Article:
Nick: A surprisingly low number of pitchers have gotten into the Hall in recent years. This is a good opportunity to correct that.
Matt: I noticed as I was stripping away that my eye was drawn to the pitchers. It’s hard for me to quantify them, with so many elements and variables unique to their pitching experiences and surroundings. Mike Mussina and Tom Glavine should both get in, and Mussina could leave the ballot just because of volume. It’s too bad.
Nick: That’s what’s so crazy/infuriating about some of these ballots being cast for players like McGriff, Morris, Lee Smith, etc. So many writers defend these choices as, “Well, look at this player – he was so great! I think he belongs in!” But that is only a piece of the conversation. At this point, any player you choose to put on your ballot means you are consciously excluding other players. There’s just no way you can say with a straight face that you think guys like Morris and McGriff are amongst the 10 best players on this ballot.
Nick: Matt — Why no Piazza? And I suppose, more specifically, what is the basis for including Edgar and leaving Piazza off?
Matt: I suppose you could call it politics. With those last few votes I definitely allowed my existing votes to matter. As in, I’m putting Frank Thomas in, and it seems weird to then leave Edgar off. Piazza is definitely on my extended list, and given another chance to vote at a different time, he probably makes it through mine. Not an intentional slight, he deserves in.
Nick: There are arguments to be made about voting strategically in terms of trying to keep deserving guys on the ballot long enough for it to clear up, but just saying, “Jack Morris is a Hall of Famer!” when he’s probably the 6th best pitcher or worse eligible isn’t enough of a justification.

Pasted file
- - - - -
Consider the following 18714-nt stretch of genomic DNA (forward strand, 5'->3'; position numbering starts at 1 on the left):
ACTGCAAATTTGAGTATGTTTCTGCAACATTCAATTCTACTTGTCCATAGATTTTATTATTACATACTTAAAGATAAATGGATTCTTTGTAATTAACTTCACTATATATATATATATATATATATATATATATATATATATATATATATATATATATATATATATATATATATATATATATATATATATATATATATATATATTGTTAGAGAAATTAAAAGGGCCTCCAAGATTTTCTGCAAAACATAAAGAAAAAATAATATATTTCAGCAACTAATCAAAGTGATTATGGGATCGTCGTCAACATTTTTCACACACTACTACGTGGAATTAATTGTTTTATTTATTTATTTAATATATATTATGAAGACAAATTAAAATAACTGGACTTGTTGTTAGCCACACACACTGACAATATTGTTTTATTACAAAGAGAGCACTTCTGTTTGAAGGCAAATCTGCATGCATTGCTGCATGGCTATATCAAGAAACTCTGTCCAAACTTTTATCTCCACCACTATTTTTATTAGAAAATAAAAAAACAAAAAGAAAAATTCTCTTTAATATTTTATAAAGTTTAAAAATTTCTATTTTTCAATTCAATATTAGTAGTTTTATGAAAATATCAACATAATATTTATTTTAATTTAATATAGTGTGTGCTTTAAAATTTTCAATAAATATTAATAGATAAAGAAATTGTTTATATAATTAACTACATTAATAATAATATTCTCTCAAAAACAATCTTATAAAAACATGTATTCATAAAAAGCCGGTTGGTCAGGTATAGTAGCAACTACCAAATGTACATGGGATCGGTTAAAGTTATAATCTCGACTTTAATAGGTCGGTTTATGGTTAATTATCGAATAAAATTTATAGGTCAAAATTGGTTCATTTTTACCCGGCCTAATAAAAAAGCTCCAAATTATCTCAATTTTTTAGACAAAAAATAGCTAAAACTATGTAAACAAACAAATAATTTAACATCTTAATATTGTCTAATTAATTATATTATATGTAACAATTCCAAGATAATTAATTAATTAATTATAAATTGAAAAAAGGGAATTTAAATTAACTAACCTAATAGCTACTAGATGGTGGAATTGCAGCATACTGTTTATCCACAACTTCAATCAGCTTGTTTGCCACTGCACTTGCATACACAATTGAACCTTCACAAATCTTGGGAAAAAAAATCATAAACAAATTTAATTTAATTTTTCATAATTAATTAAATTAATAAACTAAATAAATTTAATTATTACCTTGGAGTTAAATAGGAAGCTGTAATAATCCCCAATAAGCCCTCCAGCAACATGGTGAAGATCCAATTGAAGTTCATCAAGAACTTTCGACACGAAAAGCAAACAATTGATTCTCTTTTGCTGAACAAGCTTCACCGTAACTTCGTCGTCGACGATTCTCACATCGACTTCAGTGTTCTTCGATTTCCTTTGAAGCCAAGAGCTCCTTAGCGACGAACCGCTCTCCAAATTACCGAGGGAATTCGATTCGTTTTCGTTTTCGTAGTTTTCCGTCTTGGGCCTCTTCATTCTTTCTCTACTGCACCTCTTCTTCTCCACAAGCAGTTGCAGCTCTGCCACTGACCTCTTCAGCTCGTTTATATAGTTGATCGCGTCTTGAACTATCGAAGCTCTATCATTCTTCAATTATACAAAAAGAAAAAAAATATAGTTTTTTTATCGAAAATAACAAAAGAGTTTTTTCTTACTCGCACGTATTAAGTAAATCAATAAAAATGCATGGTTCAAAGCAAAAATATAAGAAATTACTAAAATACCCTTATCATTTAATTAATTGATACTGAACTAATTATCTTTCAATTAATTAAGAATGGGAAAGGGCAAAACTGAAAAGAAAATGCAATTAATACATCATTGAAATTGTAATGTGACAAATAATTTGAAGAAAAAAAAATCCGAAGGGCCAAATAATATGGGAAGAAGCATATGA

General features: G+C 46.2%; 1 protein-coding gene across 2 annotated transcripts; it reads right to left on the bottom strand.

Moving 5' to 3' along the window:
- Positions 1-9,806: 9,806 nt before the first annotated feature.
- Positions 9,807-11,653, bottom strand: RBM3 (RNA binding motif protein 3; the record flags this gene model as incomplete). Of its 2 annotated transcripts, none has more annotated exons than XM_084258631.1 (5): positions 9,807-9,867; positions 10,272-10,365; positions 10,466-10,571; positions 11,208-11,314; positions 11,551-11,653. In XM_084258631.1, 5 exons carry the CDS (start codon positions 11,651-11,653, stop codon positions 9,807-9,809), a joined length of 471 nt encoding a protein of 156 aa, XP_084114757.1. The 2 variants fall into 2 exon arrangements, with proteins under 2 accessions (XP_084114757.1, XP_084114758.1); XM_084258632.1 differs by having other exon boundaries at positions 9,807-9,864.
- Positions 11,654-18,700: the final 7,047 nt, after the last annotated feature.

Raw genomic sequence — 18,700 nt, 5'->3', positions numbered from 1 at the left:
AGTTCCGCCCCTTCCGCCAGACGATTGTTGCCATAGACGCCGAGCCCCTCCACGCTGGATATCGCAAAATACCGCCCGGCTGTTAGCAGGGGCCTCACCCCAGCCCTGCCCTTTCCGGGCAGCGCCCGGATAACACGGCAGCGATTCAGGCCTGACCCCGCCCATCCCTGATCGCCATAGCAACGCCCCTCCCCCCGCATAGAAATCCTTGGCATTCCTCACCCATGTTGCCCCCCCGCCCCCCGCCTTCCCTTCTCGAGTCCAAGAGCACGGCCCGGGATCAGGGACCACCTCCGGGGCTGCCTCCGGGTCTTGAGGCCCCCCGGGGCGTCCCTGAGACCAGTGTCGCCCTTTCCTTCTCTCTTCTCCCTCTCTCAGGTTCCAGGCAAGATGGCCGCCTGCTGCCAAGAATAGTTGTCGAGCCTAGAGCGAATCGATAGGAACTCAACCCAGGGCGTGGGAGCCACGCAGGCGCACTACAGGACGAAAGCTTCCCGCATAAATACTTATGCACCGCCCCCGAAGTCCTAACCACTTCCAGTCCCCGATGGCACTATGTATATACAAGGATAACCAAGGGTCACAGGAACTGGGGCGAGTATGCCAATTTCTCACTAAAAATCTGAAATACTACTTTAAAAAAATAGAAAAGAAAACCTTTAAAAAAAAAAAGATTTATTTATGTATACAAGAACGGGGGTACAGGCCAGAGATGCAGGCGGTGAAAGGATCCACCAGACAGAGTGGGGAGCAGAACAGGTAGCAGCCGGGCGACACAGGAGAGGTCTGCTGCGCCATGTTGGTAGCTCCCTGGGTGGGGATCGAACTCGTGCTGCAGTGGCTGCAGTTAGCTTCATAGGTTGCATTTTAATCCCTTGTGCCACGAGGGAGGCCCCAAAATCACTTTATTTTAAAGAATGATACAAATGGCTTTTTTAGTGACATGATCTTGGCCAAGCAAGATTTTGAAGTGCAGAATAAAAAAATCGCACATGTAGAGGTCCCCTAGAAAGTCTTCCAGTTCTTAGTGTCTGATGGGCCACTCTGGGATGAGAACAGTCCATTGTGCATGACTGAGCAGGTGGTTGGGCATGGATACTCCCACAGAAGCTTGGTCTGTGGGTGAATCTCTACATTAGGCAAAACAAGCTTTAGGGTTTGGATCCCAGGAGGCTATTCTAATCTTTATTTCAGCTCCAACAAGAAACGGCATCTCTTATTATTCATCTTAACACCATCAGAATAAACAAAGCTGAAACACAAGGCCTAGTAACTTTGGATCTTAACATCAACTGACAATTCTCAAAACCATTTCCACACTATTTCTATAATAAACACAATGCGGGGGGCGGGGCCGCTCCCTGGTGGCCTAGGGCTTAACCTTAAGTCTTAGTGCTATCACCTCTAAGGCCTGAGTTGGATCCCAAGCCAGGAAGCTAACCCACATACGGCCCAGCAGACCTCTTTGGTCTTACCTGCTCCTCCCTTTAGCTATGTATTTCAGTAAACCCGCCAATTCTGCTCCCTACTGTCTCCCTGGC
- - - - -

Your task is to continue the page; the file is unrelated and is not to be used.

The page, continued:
Collin: If I were voting strategically, I probably would’ve included Tim Raines just because he has less time to get over the hump than guys like Larry Walker. I can see the argument for voting strategically, but I feel like it’s not right to vote any way other than “who are the 10 best players on the ballot?” and that’s how I went. The fact that people have to vote strategically further points to the flaw in the entire process.
Matt: Yeah I wonder how many people are casting votes to save ballot lives. I guess my main reason for balancing Frank with Edgar is not wanting to quantify how good each is relative to the other. I unfairly grant Edgar points for being on the ballot more than just this year, which is funny because the first-ballot prejudice always bugs the shit out of me.
Nick: I bristle a bit when Edgar Martinez gets tied to Frank Thomas. They were both elite hitters who played primarily at DH etc. etc. but Frank has 40 points of slugging on him and 1500 more PAs. I agree with the first-ballot prejudice being asinine. I think this year it may oddly work in reverse as the new guys on almost exacerbate the narrative of, “Wow – nobody got in last year, which was dumb AND look at how crazy the ballot is next year with all of these first balloters coming in!”
Matt: This year’s results will be an interesting indicator of what happens in the future. Without that over-correct this only gets worse and on the one hand you’d hate to see that, but on the other hand that would almost certainly bring change.